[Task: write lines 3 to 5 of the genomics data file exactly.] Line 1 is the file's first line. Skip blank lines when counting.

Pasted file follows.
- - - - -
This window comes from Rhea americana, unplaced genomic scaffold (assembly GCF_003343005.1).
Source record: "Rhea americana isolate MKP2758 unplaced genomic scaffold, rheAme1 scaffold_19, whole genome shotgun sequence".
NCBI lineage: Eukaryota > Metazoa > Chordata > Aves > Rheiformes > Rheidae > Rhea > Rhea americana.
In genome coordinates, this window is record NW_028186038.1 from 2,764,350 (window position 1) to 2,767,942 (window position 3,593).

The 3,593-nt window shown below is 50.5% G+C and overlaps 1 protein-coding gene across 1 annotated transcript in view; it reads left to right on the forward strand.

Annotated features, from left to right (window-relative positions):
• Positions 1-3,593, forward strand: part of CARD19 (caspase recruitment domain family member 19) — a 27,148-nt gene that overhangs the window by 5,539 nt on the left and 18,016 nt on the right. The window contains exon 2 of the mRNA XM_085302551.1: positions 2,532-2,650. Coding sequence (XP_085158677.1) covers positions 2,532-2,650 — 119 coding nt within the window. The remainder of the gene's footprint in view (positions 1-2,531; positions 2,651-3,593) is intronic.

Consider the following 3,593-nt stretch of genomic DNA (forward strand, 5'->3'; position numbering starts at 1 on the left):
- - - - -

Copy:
NCBI lineage: Eukaryota > Metazoa > Chordata > Aves > Rheiformes > Rheidae > Rhea > Rhea americana.
In genome coordinates, this window is record NW_028186038.1 from 2,764,350 (window position 1) to 2,767,942 (window position 3,593).

The 3,593-nt window shown below is 50.5% G+C and overlaps 1 protein-coding gene across 1 annotated transcript in view; it reads left to right on the forward strand.